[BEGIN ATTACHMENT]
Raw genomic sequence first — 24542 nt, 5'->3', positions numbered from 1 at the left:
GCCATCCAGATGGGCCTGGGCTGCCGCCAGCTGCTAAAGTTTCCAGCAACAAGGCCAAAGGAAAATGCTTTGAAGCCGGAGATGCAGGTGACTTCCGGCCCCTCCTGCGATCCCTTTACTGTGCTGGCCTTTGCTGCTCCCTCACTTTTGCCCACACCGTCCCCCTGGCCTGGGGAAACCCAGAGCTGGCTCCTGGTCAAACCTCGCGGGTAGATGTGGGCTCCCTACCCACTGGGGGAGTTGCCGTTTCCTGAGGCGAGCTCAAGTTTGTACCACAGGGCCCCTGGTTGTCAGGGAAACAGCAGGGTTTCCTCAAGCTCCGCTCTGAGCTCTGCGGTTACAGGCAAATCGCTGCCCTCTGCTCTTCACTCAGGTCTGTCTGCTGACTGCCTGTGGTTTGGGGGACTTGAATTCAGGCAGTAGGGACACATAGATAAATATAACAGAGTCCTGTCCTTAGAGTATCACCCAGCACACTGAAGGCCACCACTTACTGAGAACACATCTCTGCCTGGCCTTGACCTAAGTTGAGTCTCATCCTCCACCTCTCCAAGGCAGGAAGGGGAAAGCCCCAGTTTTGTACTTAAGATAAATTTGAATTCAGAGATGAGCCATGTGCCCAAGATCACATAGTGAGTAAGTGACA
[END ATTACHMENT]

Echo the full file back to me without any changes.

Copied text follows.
Raw genomic sequence first — 24542 nt, 5'->3', positions numbered from 1 at the left:
GCCATCCAGATGGGCCTGGGCTGCCGCCAGCTGCTAAAGTTTCCAGCAACAAGGCCAAAGGAAAATGCTTTGAAGCCGGAGATGCAGGTGACTTCCGGCCCCTCCTGCGATCCCTTTACTGTGCTGGCCTTTGCTGCTCCCTCACTTTTGCCCACACCGTCCCCCTGGCCTGGGGAAACCCAGAGCTGGCTCCTGGTCAAACCTCGCGGGTAGATGTGGGCTCCCTACCCACTGGGGGAGTTGCCGTTTCCTGAGGCGAGCTCAAGTTTGTACCACAGGGCCCCTGGTTGTCAGGGAAACAGCAGGGTTTCCTCAAGCTCCGCTCTGAGCTCTGCGGTTACAGGCAAATCGCTGCCCTCTGCTCTTCACTCAGGTCTGTCTGCTGACTGCCTGTGGTTTGGGGGACTTGAATTCAGGCAGTAGGGACACATAGATAAATATAACAGAGTCCTGTCCTTAGAGTATCACCCAGCACACTGAAGGCCACCACTTACTGAGAACACATCTCTGCCTGGCCTTGACCTAAGTTGAGTCTCATCCTCCACCTCTCCAAGGCAGGAAGGGGAAAGCCCCAGTTTTGTACTTAAGATAAATTTGAATTCAGAGATGAGCCATGTGCCCAAGATCACATAGTGAGTAAGTGACA